ObamaCare exits being felt in Senate battleground states

ObamaCare exits being felt in Senate battleground states
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Eight of the states that will determine the Senate majority in November are likely to see significant reductions in the number of insurers participating in ObamaCare marketplaces.

The likely departures of insurers in Illinois, Wisconsin, Florida, Pennsylvania, Ohio, North Carolina, Arizona and Missouri are pushing the healthcare law toward the center of some of the most competitive Senate races in the country.

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GOP strategists say Obama-Care’s troubles this year are morphing into a perfect storm for their candidates, providing a boost in a year when the party is defending 24 Senate seats.

“It feels like there’s a sleeping giant that’s about to awaken on the campaign trail,” veteran Republican strategist Ron Bonjean said. “It really does seem like an easy target, an easy layup for Republicans to score points.”

Health insurers have been fleeing the marketplaces over the last year, citing steep financial losses. The departures, which have included industry leaders like UnitedHealth Group and Aetna Inc., are cutting into the choices people have when selecting ObamaCare plans.

Next year, exactly half of all states are expected to see fewer ObamaCare options in at least one county, according to data compiled by the Kaiser Family Foundation. 

An analysis of the Kaiser data by The Hill found that the exits from ObamaCare align with some of the biggest battlegrounds for Senate Republicans this year.

Every county in Ohio, a crucial swing state, is on track to lose at least two insurers compared to last year. All of the counties in Pennsylvania, Indiana, Missouri, Arizona and Illinois are also expected to lose at least one option, according to Kaiser.

Four other Senate battlegrounds — Florida, Wisconsin, North Carolina and Colorado — are slated to lose ObamaCare options in at least half of all counties.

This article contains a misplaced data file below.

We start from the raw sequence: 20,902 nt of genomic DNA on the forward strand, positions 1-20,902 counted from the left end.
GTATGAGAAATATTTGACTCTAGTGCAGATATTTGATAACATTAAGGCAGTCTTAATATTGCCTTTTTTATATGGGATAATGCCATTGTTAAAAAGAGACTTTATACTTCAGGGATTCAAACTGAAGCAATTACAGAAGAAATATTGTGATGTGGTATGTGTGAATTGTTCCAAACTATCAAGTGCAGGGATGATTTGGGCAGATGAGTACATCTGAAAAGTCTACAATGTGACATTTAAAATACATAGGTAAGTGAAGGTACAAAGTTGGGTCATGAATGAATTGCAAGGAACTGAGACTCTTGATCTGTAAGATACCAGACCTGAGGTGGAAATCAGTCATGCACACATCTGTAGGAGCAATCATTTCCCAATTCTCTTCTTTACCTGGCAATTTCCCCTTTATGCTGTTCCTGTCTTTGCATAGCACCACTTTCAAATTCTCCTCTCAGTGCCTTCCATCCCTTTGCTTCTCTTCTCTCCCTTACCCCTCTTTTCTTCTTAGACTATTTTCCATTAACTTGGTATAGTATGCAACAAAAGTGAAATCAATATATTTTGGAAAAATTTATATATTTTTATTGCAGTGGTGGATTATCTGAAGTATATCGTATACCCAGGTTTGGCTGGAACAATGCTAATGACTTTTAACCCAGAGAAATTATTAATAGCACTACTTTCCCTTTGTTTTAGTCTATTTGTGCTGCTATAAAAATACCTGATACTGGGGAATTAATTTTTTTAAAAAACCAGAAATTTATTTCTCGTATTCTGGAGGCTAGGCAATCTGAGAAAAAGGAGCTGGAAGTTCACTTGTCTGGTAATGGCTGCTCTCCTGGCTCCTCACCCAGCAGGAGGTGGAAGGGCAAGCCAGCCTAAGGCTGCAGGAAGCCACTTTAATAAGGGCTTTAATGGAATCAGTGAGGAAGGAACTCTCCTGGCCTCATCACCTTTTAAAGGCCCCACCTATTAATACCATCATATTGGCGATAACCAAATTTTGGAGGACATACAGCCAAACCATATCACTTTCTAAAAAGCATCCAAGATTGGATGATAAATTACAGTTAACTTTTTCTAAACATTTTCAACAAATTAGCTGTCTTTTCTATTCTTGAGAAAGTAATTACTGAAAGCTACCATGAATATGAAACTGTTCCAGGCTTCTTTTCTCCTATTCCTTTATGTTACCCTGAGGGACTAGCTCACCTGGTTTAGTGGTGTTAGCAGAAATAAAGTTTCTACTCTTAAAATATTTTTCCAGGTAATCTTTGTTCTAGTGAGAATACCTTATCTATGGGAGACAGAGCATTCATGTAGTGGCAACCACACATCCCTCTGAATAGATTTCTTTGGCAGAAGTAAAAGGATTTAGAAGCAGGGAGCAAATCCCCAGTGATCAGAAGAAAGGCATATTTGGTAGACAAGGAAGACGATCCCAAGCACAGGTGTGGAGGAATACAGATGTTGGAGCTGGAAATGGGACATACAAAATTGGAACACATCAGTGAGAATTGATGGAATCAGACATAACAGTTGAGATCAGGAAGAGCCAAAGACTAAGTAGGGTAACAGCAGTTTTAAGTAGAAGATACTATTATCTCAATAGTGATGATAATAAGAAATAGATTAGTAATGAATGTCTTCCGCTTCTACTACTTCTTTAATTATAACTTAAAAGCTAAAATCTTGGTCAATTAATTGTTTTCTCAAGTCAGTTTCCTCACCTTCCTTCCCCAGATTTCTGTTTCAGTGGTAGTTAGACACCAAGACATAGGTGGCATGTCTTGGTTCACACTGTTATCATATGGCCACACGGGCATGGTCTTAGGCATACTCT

The shrinking insurance options could cause higher premium increases, something many ObamaCare customers would be informed of just eight days before the election. 

The blowback to premium increases could be a factor in close Senate races. One of the Senate GOP’s leading policy voices, Sen. John BarrassoJohn BarrassoOvernight Finance: Dems introduce minimum wage bill | Sanders clashes with Trump budget chief | Border tax proposal at death's door Overnight Energy: Trump energy nominees face Congress | OPEC to extend production cuts Top GOP senators tell Trump to ditch Paris climate deal MORE (R-Wyo.), has been urging his colleagues to talk about ObamaCare on the stump.

At a Senate Republican luncheon last week, Barrasso offered up some campaign-ready lines about ObamaCare, along with new poll data about the law’s unpopularity.

“The president promised a marketplace. What you really have here is a monopoly,” Barrasso, chairman of the Senate’s Republican Policy Committee, said in an interview with The Hill. “This isn’t even something that has to be pushed; this is just something that has to be pointed out.”

Some Senate GOP candidates are beginning to heed the advice. 

Sen. Ron JohnsonRon JohnsonOvernight Healthcare: Senate GOP to start writing its healthcare bill Senate staff to draft health bill during recess Divisions emerge in the Senate on pre-existing conditions MORE (R-Wis.), chairman of the Senate Homeland Security Committee and one of the GOP’s most vulnerable incumbents this year, announced Monday he plans to hold a hearing on several state health insurance markets.